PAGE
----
Bullitt Criticizes Proposal For Standard House Menus
The proposal that all Houses be served single menus came under strong criticism last night from John M. Bullitt '43, Master of Quincy House. Speaking primarily as an alumnus of Dunster and a "deeply devoted" member of the Adams staff, Bullitt said that in both Houses, which have independent kitchens, the high quality of the food plays "a very important part."
In his present position at Adams, Bullitt finds that "the intellectual excitement of the dining hall arises from the fact that meals tend to be very good." Students are thus likely to spend more time at meals than in the other Houses, he continued.
When Quincy House, with its independent kitchen, is opened next Fall, Bullitt expressed the hope that menu planning does not "become part of the same bureaucratic pattern." Such a move would result in a "leveling downward toward general mediocrity" in the quality of House food, he added.
If, however, three separate kitchens are maintained, the Central Kitchen staff will probably respond favorably to the pressure of competition by raising its standards, he said.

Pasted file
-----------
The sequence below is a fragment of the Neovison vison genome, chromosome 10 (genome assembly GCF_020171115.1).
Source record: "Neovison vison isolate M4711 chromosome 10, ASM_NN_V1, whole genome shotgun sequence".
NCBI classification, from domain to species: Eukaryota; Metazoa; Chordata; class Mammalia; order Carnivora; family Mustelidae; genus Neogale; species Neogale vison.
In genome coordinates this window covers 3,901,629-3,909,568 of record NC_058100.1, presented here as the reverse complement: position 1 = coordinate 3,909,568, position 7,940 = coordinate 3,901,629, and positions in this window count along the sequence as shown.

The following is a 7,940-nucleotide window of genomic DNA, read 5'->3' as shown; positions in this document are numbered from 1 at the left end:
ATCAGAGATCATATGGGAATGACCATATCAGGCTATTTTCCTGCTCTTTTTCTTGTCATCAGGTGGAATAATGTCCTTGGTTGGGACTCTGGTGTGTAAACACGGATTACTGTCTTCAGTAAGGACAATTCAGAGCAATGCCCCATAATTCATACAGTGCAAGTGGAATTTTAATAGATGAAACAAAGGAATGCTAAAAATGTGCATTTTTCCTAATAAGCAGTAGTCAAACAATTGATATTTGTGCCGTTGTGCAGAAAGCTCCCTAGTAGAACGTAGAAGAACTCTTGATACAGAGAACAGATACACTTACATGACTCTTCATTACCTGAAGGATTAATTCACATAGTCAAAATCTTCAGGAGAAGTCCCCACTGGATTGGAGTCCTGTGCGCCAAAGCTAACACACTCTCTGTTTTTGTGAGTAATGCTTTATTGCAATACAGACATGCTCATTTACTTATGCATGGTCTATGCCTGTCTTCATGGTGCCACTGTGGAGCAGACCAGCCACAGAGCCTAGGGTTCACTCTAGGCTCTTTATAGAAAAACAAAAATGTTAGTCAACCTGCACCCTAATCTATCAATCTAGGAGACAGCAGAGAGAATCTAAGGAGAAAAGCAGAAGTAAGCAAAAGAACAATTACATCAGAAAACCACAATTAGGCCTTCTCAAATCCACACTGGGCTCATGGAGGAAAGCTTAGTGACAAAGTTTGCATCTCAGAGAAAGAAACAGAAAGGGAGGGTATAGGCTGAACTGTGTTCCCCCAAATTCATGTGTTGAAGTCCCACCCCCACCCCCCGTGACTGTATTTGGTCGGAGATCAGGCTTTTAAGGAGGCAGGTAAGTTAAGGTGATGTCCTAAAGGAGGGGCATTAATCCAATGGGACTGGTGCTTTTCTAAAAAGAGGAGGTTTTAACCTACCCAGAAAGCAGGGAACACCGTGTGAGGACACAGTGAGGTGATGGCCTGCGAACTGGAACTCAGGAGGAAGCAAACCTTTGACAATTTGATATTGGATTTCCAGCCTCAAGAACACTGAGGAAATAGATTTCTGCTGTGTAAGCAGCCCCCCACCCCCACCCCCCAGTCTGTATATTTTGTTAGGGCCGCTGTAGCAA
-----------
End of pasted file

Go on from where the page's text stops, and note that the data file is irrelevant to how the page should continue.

Independent Kitchens Permit Initiative
Independent kitchens, remaining within stated budgets, allow the initiative of the individual managers to effect improvements in the menus, he added. He also emphasized the "importance of maintaining distinctions between House dining halls on the basis of the intelligence, creativity, and initiative of the men who run them."
Bullitt highly praised Robert Martin, manager of the Adams dining hall, saying that the excellent quality of the meals "has been largely due to his initiative. Martin has done a splendid job," he concluded.